Northern Wyoming News - Serving the Big Horn Basin for over 100 years

By Karla Pomeroy
Staff Writer 

Memorial Day: Working behind the scenes to honor veterans

 

May 28, 2016

Karla Pomeroy

VFW members Carl Turnbaugh and Tom Young put a flag at a veteran's headstone at Riverside Cemetery in Thermopolis Thursday. The VFW has been placing flags for decades.

THERMOPOLIS - Every year on Memorial Day you'll see veterans' headstones in cemeteries adorned with flags. Who ensures those flags are there? Well in Thermopolis, for at least 50 years the Thermopolis Veterans of Foreign Wars have been honoring all deceased veterans by placing flags at the headstones of each veteran buried at either Riverside Cemetery or Monument Hill Cemetery.

Whether it's two volunteers or the dozen who showed up Thursday afternoon this year, one thing has remained constant over the past few decades - VFW member Carl Turnbaugh is always there.

Most of the volunteers Thursday have been longtime VFW members but only been helping put out flags for the past few years, some do to scheduling, some because they were past members in other communities and only recently moved to Thermopolis.

Turnbaugh currently organizes the veterans flag project for the VFW. He humbly declines to take credit for the project. He gives credit to Pete Cavalli who was in charge before he took over.

He said he doesn't know exactly how long the Thermopolis VFW has been putting out flags by the headstones, but it's been more than 45 years. He said Cavalli showed him how to do it. Cavalli has been putting out flags for at least 45 years, Turnbaugh, himself, nearly that long as well.

He added that different organizations have been putting out flags before the VFW took over the project.

Making Maps

"Pete showed me how to do it," Turnbaugh said. And then Turnbaugh, found a better way, or at least a more organized way.

He said in the past they used to just walk the rows at the cemeteries looking for the veterans' headstones to place the flags.

In the 1970s, partly to make it easier for them at the time, and partly to plan for future generations, he developed a list and a map. He has been a longtime member of the VFW and served in the Navy from 1959-1964. He joined the VFW because "When you're in the military you look forward to joining one day. But, like other clubs we've been dropping in membership," Turnbaugh said, adding he's concerned about the viability of the organization as members get older.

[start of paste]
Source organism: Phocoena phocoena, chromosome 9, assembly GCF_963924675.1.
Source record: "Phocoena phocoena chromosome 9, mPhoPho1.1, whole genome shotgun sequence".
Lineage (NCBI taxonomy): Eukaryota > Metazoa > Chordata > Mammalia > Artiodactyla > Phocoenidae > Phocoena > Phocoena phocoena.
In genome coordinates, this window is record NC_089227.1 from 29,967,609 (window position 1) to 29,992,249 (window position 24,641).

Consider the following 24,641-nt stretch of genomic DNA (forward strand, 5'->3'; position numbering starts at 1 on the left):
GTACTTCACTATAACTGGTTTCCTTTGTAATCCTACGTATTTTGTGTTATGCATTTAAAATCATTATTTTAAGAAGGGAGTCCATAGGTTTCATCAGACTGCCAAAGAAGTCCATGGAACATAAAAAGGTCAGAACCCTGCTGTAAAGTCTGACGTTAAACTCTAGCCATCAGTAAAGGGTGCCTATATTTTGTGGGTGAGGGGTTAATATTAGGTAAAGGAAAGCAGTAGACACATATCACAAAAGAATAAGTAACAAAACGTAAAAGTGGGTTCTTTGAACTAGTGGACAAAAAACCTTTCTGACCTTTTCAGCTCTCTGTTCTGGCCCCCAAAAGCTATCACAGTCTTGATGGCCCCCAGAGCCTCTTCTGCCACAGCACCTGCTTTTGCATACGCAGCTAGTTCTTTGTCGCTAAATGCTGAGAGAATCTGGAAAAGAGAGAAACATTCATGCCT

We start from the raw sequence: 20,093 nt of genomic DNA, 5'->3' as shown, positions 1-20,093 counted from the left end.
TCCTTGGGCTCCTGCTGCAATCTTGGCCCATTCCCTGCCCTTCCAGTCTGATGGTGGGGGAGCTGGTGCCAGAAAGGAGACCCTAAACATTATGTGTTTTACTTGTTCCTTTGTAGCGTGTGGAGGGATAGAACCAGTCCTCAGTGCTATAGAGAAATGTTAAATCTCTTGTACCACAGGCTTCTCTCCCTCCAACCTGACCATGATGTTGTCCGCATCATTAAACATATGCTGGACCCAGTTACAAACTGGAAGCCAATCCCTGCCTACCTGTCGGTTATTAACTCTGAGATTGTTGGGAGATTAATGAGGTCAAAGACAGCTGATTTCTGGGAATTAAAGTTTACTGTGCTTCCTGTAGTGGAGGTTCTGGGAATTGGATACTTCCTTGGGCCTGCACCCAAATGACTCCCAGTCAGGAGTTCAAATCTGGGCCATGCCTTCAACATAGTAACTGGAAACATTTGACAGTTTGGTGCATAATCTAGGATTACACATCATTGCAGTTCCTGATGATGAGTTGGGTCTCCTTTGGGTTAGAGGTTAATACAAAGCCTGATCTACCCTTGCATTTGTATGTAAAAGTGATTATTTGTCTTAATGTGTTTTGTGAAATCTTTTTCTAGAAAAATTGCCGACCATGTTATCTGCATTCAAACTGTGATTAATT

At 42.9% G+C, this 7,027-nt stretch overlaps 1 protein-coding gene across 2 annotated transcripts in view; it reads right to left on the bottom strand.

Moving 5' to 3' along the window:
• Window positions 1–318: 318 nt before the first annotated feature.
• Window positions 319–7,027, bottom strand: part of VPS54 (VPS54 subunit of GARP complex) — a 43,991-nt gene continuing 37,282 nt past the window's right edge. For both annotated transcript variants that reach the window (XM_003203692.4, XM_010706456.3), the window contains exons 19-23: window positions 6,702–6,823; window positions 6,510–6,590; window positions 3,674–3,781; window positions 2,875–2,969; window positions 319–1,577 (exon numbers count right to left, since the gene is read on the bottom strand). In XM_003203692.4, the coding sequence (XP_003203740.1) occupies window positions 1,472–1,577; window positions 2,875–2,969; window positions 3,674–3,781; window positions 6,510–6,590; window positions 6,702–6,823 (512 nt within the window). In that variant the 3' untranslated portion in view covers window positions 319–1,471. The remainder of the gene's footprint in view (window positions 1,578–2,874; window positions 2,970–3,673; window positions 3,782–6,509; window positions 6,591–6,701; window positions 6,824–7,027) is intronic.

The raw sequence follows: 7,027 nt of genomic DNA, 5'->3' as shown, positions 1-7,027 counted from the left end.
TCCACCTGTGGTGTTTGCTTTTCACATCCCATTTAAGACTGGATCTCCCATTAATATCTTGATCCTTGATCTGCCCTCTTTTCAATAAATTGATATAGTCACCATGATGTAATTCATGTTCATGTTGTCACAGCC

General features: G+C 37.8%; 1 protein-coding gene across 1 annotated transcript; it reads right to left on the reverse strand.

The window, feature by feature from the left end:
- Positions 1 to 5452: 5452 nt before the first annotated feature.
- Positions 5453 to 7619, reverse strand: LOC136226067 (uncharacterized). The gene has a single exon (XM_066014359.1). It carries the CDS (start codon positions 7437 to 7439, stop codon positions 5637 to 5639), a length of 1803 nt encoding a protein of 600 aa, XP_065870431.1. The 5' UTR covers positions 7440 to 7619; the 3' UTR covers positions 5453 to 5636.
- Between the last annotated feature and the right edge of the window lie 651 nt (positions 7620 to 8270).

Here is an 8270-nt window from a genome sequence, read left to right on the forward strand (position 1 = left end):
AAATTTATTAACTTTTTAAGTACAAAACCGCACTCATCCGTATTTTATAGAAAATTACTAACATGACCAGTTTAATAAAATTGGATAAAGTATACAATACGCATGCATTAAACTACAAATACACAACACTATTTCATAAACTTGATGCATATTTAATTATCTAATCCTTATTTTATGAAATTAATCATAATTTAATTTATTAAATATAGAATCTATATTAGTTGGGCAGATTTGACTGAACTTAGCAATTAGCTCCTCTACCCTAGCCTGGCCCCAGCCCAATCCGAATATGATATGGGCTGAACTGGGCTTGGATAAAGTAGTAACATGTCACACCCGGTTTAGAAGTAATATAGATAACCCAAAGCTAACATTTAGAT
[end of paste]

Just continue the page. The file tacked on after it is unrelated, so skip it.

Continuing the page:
To ensure it will be easier for people to take over the project in the future, Turnbaugh started writing down all the names of the veterans on the headstones where they put flags and began mapping them out per the sections in the cemeteries. While each cemetery has some designated veteran areas, veterans are buried throughout both cemeteries, he noted.

His daughter Carla Cable said she has been helping her father since she was a young child. She said back then, and still today, her father looks at the obituaries, adds more names to his list and his map each year for the next Memorial Day.

Turnbaugh said occasionally he misses a veteran and someone will call and he's happy to add them to the list.

"It's a way of honoring our fallen comrades. It's something nice to do," he said.

On Thursday, Turnbaugh, and about a dozen VFW volunteers were busy putting out flags at both cemeteries in preparation for the Memorial Day weekend and Memorial Day services Monday.

Fellow VFW member Tom Young, who has been helping the past few years, said some years it's just been a few volunteers putting out the flags.

This year, Turnbaugh said, "We had a good turnout." All the VFW members volunteering Thursday said they were helping because the help was needed and because "we want to honor our veterans."

VFW Commander Dan Dombeck said the flag project is "very important because it's in memory of the people who have their life for our country."

He said there are about 400 veterans they place flags on at Riverside Cemetery and they are nearing 500 at Monument Hill. It takes the better part of the afternoon to complete both, depending on the number of volunteers.

Volunteer Rita Evans said Turnbaugh is passionate about the flags and is conscientious not wanting anyone on his lists to be missed. She noted Turnbaugh will go by to make sure no veteran's headstone was missed after they finish at both cemeteries.

Most of the volunteers needed Turnbaugh's maps Thursday to find the headstones and place the flags, some even having to backtrack knowing they missed a veteran along the way since the name wasn't checked off their list.

Turnbaugh, however, seemed to easily go from headstone to headstone in his section from memory after years of placing flags. He would stop at times to share a story or two he may have about the veteran who was buried there.

The flags will fly throughout next week and Turnbaugh, and however many volunteers show up, will remove the flags next Sunday to be stored for use in 2017.

Cable said the VFW reuses as many flags as possible, noting her father will restaple some to their small wooden pole if needed.

 
 

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